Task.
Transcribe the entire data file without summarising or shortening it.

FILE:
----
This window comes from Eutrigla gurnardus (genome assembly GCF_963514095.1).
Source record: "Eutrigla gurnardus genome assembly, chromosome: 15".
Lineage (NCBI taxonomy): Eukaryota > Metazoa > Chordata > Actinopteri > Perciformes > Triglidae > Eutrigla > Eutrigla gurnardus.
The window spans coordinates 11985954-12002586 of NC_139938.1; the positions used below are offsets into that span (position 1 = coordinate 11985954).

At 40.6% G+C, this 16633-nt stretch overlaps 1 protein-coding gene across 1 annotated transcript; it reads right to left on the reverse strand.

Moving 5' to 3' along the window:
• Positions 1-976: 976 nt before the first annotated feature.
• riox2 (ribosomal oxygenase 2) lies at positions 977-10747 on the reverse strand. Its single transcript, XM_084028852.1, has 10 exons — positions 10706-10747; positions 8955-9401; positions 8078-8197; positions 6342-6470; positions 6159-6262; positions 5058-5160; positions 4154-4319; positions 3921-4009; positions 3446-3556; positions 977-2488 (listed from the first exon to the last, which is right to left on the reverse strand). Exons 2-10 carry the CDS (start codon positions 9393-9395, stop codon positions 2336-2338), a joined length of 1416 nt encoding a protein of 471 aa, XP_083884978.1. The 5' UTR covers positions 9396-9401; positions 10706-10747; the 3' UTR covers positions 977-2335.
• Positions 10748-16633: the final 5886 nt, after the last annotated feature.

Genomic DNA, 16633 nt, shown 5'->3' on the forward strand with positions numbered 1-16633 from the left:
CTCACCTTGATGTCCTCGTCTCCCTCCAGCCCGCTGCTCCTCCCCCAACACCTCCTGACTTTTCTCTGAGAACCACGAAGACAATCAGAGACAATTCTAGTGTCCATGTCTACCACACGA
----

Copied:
This window comes from Eutrigla gurnardus (genome assembly GCF_963514095.1).
Source record: "Eutrigla gurnardus genome assembly, chromosome: 15".
Lineage (NCBI taxonomy): Eukaryota > Metazoa > Chordata > Actinopteri > Perciformes > Triglidae > Eutrigla > Eutrigla gurnardus.
The window spans coordinates 11985954-12002586 of NC_139938.1; the positions used below are offsets into that span (position 1 = coordinate 11985954).

At 40.6% G+C, this 16633-nt stretch overlaps 1 protein-coding gene across 1 annotated transcript; it reads right to left on the reverse strand.

Moving 5' to 3' along the window:
• Positions 1-976: 976 nt before the first annotated feature.
• riox2 (ribosomal oxygenase 2) lies at positions 977-10747 on the reverse strand. Its single transcript, XM_084028852.1, has 10 exons — positions 10706-10747; positions 8955-9401; positions 8078-8197; positions 6342-6470; positions 6159-6262; positions 5058-5160; positions 4154-4319; positions 3921-4009; positions 3446-3556; positions 977-2488 (listed from the first exon to the last, which is right to left on the reverse strand). Exons 2-10 carry the CDS (start codon positions 9393-9395, stop codon positions 2336-2338), a joined length of 1416 nt encoding a protein of 471 aa, XP_083884978.1. The 5' UTR covers positions 9396-9401; positions 10706-10747; the 3' UTR covers positions 977-2335.
• Positions 10748-16633: the final 5886 nt, after the last annotated feature.

Genomic DNA, 16633 nt, shown 5'->3' on the forward strand with positions numbered 1-16633 from the left:
CTCACCTTGATGTCCTCGTCTCCCTCCAGCCCGCTGCTCCTCCCCCAACACCTCCTGACTTTTCTCTGAGAACCACGAAGACAATCAGAGACAATTCTAGTGTCCATGTCTACCACACGA